Sunday, April 3, 2022

East Wittering, Sussex



Passing through the Witterings, I was prepared to expect West Wittering to be the interesting one and East Wittering to be the preserve merely of modern houses and shops, hardly worth a glance. But I should know by now that nearly everywhere I go, there’s something to make me pause. So I shouldn’t have been surprised when, among the residential streets and get-rich-quick property developments, this popped up: what’s left of East Wittering windmill.

It doesn’t look much on the face of it:  the sails and cap have gone, the rendering that once covered the brickwork has partly peeled away, the stump of the tower mill sits quietly on a piece of private land. But it’s a reminder that once there were mills everywhere, grinding corn to make bread – watermills where there was a river or stream to power them, windmills where the terrain is open enough for the sails to catch the wind and turn. East Wittering is near the sea and the wind, as I soon discovered, can blow strongly there.

It’s not known how old this structure is – probably 18th century. It is known to have been working for most of the 19th century,* until the sails were removed in 1896. Perhaps it soldiered on under another power source (many windmills had oil engines installed), but it seems to have spent much of the 20th century derelict.† Nowadays the flour for our bread is as likely to be imported as to come from local fields. In many countries today, and in Britain in particular, foods such as bread are part of international trade networks and prices will increase as the effects of the war in Ukraine are felt more widely. This old mill is a timely reminder of how much agriculture, industry and trade have changed.§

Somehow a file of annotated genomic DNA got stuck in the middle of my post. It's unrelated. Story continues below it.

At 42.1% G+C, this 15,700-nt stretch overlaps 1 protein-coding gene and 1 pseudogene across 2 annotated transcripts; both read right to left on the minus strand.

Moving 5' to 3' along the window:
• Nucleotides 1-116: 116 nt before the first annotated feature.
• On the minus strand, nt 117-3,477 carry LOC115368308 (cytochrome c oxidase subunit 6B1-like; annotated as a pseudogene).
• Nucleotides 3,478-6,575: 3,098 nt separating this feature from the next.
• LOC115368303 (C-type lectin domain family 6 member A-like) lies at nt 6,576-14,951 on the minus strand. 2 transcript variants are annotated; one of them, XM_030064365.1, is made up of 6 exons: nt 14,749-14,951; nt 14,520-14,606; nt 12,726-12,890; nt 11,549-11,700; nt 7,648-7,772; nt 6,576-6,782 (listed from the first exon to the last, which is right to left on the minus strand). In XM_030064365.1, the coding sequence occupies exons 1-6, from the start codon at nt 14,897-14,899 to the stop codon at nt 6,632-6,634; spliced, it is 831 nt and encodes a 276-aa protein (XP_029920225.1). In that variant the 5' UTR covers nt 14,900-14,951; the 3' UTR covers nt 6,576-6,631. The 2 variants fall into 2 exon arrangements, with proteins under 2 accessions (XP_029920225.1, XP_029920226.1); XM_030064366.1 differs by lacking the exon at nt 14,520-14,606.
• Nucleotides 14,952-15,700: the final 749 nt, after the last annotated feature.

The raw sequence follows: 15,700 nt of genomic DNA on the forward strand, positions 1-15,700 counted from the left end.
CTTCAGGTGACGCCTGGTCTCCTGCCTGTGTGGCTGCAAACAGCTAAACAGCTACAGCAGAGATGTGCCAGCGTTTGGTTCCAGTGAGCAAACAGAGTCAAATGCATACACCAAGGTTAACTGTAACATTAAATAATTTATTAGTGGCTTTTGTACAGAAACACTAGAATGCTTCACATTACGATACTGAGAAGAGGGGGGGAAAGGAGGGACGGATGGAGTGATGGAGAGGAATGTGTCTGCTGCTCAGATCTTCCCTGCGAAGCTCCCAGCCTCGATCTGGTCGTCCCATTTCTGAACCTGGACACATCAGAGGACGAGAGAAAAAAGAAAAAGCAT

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* Online sources give 1810 as the date of the first written record of the mill.

† If anyone has further information about the mill’s later history, do please let me know via the ‘comments’ button below.

§ Although Britain imports very little wheat from Uklraine (the UK produces over 80 per cent of the wheat it uses), the war is affecting prices because globally the supply is reduced.


Anonymous said...

A quick look at the press turned up two little mentions:

last worked in 1891 and stopped working because of an "accident to the fan" according to the Portsmouth Evening News of 22 July 1954. They also mentioned mills in agricultural areas going into decline from the mid-19th century because of inexpensive American flour imported in large quantities.

Trinity House used the mill at East Wittering (plus Cackham/Cakeham Tower and a "conspicuous" hotel on Selsey Bill as landmarks for shipping in order to indicate the position of a wreck which they had taken control of (Lloyd's List - Monday 10 October 1910).

Joseph Biddulph (Publisher) said...

The brickwork bears a strong resemblance to that of the Redoubt Fortress and Martello Tower at Eastbourne: the man who caught the brick trade during the Napoleonic War period must have ended up with a fortune. If this windmill was built from scratch, could it represent the boom in milling during the period of the Corn Laws, with more and more land going under cereal cultivation - followed by the inevitable slump with the drop in prices and bread being again within the reach of the poor? The bottle shape is similar to the ex-tower mill at Goole in Yorkshire which now serves as the restaurant in one of the supermarkets. This suggests to me some kind of pattern-book being in use. The technique could have been transferred to the Martello Towers when they were suddenly required? Just some random thoughts.